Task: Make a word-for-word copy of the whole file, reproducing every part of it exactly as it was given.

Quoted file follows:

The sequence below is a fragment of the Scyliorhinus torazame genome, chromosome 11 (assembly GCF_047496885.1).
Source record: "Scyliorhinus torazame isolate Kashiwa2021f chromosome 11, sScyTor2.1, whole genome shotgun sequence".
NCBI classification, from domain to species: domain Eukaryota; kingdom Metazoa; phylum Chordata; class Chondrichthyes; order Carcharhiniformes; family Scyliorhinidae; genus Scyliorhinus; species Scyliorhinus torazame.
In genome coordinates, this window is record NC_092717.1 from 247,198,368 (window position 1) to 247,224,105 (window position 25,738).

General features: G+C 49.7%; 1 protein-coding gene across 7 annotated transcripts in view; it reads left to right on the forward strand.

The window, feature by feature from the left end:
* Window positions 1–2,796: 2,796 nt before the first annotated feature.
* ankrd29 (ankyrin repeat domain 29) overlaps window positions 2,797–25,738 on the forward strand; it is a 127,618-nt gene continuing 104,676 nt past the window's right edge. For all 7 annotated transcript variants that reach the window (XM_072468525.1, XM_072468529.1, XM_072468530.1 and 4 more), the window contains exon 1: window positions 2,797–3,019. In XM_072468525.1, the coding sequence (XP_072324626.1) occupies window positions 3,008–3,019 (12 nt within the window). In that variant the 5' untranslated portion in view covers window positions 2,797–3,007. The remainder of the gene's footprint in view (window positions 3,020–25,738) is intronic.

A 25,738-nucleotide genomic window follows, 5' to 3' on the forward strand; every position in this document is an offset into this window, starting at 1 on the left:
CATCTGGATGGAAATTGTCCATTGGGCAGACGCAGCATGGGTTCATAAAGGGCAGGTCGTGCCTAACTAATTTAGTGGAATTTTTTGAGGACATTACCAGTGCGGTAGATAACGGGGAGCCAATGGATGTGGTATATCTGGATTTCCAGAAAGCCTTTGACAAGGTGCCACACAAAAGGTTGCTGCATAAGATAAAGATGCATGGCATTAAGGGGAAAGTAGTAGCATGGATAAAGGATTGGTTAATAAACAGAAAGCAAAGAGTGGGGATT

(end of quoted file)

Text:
The sequence below is a fragment of the Scyliorhinus torazame genome, chromosome 11 (assembly GCF_047496885.1).
Source record: "Scyliorhinus torazame isolate Kashiwa2021f chromosome 11, sScyTor2.1, whole genome shotgun sequence".
NCBI classification, from domain to species: domain Eukaryota; kingdom Metazoa; phylum Chordata; class Chondrichthyes; order Carcharhiniformes; family Scyliorhinidae; genus Scyliorhinus; species Scyliorhinus torazame.
In genome coordinates, this window is record NC_092717.1 from 247,198,368 (window position 1) to 247,224,105 (window position 25,738).

General features: G+C 49.7%; 1 protein-coding gene across 7 annotated transcripts in view; it reads left to right on the forward strand.

The window, feature by feature from the left end:
* Window positions 1–2,796: 2,796 nt before the first annotated feature.
* ankrd29 (ankyrin repeat domain 29) overlaps window positions 2,797–25,738 on the forward strand; it is a 127,618-nt gene continuing 104,676 nt past the window's right edge. For all 7 annotated transcript variants that reach the window (XM_072468525.1, XM_072468529.1, XM_072468530.1 and 4 more), the window contains exon 1: window positions 2,797–3,019. In XM_072468525.1, the coding sequence (XP_072324626.1) occupies window positions 3,008–3,019 (12 nt within the window). In that variant the 5' untranslated portion in view covers window positions 2,797–3,007. The remainder of the gene's footprint in view (window positions 3,020–25,738) is intronic.

A 25,738-nucleotide genomic window follows, 5' to 3' on the forward strand; every position in this document is an offset into this window, starting at 1 on the left:
CATCTGGATGGAAATTGTCCATTGGGCAGACGCAGCATGGGTTCATAAAGGGCAGGTCGTGCCTAACTAATTTAGTGGAATTTTTTGAGGACATTACCAGTGCGGTAGATAACGGGGAGCCAATGGATGTGGTATATCTGGATTTCCAGAAAGCCTTTGACAAGGTGCCACACAAAAGGTTGCTGCATAAGATAAAGATGCATGGCATTAAGGGGAAAGTAGTAGCATGGATAAAGGATTGGTTAATAAACAGAAAGCAAAGAGTGGGGATT